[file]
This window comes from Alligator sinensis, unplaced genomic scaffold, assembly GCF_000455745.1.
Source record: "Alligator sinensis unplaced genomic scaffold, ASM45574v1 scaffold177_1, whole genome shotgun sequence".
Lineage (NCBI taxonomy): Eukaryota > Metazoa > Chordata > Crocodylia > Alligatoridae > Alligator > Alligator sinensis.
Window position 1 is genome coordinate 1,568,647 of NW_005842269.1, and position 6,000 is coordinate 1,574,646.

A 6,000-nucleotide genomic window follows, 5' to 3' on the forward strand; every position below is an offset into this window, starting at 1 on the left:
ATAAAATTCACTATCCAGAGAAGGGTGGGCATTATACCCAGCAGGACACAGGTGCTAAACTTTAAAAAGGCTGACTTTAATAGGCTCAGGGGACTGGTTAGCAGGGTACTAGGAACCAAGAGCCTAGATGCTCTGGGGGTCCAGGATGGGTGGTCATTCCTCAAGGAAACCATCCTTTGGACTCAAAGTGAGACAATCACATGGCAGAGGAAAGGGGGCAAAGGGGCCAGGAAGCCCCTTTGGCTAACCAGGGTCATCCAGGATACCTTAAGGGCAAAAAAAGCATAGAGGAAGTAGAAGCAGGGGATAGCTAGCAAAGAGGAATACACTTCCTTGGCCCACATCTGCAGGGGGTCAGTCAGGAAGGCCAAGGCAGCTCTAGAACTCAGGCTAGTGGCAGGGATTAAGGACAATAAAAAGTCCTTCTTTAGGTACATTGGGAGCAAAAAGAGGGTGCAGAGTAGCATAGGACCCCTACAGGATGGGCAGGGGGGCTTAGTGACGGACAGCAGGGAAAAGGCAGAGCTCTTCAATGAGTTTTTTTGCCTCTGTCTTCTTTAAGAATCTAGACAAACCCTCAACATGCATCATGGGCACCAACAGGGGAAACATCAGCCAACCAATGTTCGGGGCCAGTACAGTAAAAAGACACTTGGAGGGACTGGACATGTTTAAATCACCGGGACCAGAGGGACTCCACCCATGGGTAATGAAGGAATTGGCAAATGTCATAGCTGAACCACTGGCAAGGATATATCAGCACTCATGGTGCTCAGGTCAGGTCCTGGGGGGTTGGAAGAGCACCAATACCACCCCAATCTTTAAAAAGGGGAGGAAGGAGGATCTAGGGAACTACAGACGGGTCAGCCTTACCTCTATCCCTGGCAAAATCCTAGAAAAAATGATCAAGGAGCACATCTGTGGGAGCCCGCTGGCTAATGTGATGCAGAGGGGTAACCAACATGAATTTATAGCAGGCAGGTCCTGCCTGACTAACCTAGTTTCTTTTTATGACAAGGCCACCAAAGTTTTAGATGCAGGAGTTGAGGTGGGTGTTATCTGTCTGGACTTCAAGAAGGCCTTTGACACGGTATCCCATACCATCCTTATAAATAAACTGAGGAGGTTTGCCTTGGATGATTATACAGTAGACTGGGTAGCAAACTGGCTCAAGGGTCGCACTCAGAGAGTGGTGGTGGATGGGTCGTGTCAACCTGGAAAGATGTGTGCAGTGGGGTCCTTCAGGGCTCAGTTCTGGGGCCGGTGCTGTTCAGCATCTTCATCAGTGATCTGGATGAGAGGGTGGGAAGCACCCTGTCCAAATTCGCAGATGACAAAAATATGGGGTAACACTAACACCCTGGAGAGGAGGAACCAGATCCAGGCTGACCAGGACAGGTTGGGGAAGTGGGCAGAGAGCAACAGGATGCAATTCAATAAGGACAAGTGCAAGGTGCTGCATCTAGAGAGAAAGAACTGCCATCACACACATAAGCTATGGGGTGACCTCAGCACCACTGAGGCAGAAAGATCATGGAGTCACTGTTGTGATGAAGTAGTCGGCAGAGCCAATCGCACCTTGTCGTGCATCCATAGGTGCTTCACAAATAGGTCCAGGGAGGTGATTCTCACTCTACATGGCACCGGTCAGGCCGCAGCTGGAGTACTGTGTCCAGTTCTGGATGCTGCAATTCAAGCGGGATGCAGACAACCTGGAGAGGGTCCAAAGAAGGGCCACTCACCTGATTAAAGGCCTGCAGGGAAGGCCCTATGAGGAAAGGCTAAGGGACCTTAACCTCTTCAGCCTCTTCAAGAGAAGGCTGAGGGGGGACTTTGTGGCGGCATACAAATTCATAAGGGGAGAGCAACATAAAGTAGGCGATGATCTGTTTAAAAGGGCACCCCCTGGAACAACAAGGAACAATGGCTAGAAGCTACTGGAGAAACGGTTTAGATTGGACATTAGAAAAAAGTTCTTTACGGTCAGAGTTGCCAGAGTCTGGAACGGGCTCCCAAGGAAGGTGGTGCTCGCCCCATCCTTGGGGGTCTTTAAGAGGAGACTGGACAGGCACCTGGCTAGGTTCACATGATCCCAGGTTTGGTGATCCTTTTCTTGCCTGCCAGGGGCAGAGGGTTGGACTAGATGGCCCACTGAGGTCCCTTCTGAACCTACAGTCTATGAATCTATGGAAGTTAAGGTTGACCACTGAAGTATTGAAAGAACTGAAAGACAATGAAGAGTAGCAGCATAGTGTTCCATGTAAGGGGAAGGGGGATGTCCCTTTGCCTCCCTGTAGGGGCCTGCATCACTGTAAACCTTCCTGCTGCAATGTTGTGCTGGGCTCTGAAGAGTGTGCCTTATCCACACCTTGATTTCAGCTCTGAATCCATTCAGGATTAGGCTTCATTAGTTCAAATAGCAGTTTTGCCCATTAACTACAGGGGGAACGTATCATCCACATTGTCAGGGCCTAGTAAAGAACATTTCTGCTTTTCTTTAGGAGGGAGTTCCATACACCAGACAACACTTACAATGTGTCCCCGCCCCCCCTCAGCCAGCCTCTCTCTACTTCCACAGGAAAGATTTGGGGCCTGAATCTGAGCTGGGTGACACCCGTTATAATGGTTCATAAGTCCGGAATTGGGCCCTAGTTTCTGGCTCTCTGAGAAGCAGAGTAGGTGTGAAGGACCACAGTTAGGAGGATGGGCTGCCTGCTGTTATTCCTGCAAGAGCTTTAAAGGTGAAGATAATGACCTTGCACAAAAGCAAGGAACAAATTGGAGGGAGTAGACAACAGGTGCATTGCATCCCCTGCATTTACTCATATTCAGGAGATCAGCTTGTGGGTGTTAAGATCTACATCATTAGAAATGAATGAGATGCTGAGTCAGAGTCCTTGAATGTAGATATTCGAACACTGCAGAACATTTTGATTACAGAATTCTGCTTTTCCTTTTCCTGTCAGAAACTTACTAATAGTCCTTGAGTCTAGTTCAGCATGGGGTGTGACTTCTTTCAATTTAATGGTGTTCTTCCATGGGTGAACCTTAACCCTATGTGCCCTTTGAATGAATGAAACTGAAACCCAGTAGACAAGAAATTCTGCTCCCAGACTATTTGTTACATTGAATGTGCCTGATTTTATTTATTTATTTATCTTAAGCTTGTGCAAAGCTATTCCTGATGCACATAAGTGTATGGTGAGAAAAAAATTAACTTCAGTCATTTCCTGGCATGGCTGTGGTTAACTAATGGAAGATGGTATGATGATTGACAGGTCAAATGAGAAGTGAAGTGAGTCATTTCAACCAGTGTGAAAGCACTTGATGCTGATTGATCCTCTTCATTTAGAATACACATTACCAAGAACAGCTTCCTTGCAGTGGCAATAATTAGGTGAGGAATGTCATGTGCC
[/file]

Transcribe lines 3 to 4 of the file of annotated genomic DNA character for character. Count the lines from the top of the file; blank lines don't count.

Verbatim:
Lineage (NCBI taxonomy): Eukaryota > Metazoa > Chordata > Crocodylia > Alligatoridae > Alligator > Alligator sinensis.
Window position 1 is genome coordinate 1,568,647 of NW_005842269.1, and position 6,000 is coordinate 1,574,646.